Some questions for you to ask

To create a favourable lasting impression towards the end of the interview, and assuming you are given an opportunity, it is always a good idea to have a few questions ready. Some of the good ones are;

  • What are the career prospects in this role?
  • Does the company offer further training?
  • How is the company performing in its market?
  • Can the interviewer offer a personal perspective on his/her experiences in the company?

Think carefully about what's important to you. You'll probably be allowed only two or three questions, so make the most of them.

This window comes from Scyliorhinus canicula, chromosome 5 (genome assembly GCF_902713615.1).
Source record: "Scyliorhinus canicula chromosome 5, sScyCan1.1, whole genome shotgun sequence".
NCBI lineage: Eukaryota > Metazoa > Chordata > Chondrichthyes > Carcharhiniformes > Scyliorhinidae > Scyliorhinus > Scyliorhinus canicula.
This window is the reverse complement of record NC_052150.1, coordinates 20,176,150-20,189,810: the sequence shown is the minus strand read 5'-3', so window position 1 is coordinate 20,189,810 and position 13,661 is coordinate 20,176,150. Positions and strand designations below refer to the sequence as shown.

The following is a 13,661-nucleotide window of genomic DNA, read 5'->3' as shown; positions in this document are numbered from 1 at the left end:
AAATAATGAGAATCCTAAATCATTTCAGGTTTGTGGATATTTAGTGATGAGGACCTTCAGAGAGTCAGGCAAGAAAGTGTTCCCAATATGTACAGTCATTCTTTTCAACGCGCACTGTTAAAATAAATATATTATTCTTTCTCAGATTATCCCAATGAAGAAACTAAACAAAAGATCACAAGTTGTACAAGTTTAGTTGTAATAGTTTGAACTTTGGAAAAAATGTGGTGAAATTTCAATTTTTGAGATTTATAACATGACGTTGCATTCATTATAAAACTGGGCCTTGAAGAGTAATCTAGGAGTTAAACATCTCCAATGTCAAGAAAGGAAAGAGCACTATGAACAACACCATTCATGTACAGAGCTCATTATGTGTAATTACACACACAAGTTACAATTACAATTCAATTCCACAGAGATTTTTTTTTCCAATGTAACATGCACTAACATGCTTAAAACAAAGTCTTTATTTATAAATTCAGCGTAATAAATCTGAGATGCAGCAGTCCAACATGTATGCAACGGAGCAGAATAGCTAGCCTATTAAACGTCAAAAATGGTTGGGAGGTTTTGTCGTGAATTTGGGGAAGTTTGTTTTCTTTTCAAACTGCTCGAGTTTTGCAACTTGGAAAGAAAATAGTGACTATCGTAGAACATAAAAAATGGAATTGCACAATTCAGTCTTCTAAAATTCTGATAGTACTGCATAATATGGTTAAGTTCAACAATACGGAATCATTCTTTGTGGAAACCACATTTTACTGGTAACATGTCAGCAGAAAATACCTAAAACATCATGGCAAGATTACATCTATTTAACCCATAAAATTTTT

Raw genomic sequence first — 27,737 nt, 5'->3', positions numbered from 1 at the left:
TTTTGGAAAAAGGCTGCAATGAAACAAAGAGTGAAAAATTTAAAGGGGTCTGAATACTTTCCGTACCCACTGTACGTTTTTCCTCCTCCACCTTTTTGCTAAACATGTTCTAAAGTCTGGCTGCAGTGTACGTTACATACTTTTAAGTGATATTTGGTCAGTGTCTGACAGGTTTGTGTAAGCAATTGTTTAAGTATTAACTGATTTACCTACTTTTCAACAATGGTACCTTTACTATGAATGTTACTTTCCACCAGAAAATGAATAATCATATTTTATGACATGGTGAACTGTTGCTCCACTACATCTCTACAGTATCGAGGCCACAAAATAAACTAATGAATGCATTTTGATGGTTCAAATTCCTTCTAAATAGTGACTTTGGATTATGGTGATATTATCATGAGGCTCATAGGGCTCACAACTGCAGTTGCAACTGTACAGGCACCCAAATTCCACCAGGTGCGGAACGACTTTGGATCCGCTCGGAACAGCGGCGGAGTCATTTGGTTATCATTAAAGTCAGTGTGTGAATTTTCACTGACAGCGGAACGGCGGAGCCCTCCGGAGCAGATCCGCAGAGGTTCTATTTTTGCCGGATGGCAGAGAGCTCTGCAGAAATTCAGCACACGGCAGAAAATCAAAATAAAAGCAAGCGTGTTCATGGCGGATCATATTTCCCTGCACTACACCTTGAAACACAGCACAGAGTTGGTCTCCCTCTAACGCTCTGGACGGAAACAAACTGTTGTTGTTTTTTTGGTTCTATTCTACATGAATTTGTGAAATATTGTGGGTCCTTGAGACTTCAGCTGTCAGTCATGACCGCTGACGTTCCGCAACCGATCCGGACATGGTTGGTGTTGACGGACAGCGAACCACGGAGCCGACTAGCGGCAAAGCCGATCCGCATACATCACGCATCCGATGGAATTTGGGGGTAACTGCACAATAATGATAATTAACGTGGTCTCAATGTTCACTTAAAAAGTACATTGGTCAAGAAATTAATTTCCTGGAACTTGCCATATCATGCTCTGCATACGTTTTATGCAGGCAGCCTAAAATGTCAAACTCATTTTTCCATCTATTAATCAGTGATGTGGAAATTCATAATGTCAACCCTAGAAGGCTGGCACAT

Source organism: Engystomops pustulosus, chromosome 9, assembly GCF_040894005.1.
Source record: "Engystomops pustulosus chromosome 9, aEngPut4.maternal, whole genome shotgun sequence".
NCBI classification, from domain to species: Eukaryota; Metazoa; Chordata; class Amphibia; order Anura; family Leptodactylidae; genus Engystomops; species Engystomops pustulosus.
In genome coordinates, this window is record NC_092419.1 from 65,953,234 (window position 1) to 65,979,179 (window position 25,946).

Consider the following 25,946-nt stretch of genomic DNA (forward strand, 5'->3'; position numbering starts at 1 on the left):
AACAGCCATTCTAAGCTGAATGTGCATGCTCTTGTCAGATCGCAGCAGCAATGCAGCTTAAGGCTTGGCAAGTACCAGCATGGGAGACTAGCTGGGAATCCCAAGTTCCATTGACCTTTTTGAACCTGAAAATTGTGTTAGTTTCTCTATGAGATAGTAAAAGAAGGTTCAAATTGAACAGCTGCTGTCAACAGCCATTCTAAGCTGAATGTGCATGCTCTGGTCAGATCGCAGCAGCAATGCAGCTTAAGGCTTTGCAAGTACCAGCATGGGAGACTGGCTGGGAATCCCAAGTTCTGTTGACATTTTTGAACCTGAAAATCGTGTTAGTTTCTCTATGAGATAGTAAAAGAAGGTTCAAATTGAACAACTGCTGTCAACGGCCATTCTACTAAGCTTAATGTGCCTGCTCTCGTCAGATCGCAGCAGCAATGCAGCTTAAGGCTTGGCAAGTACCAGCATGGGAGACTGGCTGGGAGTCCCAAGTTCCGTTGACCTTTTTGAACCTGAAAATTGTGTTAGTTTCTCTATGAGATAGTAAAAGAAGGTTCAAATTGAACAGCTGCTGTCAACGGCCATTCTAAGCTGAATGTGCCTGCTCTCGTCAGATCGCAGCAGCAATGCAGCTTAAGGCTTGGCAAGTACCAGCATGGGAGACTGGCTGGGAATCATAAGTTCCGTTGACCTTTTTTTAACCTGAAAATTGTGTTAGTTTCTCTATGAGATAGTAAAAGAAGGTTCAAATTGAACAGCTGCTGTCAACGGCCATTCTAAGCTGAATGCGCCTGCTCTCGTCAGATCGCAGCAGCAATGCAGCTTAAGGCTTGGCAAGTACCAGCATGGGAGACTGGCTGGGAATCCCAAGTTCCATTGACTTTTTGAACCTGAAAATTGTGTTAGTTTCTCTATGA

Avoid asking questions about the salary package. If they want you they will make an offer, and then you are in a position to negotiate, depending on the circumstances.

Feel free to ask what the next step in the recruitment procedure is, but all you want to know is when you can expect to hear. Don't get involved in asking how many people applied and how many have been shortlisted.

Close proceedings by thanking the interviewer(s) for the opportunity and, if you feel things have gone really well, don't be afraid to tell them you really want the job. When an interviewer, or a panel, has interviewed a number of candidates, it's the one that makes the biggest impression that often gets the job. It sounds simple, but standing out by making such a statement could make the difference.